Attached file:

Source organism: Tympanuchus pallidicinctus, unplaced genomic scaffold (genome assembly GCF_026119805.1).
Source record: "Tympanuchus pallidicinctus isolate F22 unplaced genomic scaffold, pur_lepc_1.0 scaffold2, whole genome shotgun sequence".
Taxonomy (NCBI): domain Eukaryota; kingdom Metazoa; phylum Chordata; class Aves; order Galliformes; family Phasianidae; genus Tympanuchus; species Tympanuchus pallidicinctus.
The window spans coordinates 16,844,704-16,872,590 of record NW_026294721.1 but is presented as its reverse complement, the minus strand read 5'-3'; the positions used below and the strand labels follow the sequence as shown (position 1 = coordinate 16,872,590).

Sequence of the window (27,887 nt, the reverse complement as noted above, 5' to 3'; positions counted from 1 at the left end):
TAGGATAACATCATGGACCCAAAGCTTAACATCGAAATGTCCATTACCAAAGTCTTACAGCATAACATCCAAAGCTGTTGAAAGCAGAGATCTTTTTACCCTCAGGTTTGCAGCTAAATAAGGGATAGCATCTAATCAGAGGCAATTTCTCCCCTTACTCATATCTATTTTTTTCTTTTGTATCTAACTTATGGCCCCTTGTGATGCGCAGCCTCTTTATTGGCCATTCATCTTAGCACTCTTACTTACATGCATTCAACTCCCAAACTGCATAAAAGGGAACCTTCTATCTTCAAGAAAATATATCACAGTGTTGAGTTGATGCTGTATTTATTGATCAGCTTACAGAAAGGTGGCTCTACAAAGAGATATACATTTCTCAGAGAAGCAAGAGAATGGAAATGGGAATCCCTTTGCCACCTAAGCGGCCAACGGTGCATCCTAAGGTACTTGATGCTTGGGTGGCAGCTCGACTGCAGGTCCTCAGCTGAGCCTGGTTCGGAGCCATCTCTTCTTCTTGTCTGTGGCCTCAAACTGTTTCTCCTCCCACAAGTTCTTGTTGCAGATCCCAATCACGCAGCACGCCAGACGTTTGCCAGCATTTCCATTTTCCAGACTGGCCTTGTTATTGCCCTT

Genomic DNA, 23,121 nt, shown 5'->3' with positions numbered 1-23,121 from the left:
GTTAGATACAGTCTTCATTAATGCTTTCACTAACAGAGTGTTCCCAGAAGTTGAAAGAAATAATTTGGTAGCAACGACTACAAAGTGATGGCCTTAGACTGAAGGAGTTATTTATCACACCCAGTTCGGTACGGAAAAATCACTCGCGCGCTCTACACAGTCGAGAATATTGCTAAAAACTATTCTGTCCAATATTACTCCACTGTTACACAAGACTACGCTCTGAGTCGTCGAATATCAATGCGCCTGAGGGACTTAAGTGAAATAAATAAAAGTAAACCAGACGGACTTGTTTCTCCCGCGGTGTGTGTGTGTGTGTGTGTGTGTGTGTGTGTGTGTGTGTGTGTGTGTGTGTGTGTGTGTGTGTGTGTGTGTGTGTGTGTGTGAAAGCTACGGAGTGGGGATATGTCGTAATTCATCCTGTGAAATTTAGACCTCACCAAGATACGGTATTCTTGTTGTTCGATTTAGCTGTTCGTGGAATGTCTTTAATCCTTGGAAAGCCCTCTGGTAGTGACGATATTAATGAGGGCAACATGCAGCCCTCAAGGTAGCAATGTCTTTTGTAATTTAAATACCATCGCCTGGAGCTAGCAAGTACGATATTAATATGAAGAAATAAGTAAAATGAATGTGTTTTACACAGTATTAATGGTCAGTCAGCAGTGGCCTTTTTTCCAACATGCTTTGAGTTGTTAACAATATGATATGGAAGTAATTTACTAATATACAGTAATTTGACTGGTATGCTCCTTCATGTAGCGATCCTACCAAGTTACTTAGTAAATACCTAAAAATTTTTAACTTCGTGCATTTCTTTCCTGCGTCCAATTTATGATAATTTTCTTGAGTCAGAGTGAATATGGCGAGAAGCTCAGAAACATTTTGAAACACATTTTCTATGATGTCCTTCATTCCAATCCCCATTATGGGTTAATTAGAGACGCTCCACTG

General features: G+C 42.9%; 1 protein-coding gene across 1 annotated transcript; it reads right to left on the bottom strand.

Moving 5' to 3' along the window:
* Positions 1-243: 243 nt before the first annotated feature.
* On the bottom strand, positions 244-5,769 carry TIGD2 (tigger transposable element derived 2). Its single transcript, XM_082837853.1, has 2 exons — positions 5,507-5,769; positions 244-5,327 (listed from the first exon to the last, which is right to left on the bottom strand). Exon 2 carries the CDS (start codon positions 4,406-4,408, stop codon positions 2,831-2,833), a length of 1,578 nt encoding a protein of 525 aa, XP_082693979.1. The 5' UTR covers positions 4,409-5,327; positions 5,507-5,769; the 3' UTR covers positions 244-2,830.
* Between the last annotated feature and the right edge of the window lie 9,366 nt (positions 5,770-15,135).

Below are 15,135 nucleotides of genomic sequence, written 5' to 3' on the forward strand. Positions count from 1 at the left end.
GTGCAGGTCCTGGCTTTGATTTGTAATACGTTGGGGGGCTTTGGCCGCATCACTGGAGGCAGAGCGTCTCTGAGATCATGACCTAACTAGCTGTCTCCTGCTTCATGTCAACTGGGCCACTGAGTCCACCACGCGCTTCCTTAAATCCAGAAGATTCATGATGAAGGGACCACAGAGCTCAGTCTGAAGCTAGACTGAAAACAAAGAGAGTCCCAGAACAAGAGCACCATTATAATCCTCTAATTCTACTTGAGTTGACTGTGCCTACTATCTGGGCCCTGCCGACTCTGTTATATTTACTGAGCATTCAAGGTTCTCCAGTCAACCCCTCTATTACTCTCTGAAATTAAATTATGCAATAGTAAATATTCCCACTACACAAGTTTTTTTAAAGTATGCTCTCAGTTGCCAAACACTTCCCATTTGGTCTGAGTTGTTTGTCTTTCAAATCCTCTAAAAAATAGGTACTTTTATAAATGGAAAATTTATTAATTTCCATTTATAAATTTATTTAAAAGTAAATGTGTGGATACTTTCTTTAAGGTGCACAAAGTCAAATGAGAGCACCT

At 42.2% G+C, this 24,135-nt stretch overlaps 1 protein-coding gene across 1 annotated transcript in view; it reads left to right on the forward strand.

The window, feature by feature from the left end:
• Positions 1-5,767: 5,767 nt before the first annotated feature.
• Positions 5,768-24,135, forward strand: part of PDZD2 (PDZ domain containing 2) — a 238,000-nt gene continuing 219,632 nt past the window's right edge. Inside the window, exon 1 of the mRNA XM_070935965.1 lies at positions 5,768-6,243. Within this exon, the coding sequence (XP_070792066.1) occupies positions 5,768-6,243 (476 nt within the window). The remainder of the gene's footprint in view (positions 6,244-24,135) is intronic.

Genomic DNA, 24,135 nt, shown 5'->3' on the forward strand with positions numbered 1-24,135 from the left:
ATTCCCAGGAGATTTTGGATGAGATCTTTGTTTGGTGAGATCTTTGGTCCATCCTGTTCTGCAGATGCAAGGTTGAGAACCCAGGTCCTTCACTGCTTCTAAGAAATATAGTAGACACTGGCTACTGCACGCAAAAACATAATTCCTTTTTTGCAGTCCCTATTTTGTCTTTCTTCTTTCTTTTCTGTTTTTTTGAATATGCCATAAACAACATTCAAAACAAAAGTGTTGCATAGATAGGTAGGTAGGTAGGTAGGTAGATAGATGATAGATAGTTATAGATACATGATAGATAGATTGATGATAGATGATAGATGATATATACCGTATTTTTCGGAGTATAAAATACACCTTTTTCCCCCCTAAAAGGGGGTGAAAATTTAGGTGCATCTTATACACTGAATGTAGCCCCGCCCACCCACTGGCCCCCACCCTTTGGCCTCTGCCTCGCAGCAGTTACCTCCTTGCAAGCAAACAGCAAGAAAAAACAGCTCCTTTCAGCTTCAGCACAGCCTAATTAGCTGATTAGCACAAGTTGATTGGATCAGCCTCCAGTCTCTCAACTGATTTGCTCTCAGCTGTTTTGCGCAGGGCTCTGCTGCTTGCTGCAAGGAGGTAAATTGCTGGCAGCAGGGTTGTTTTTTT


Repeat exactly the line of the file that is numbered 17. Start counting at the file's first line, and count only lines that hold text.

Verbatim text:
The window, feature by feature from the left end: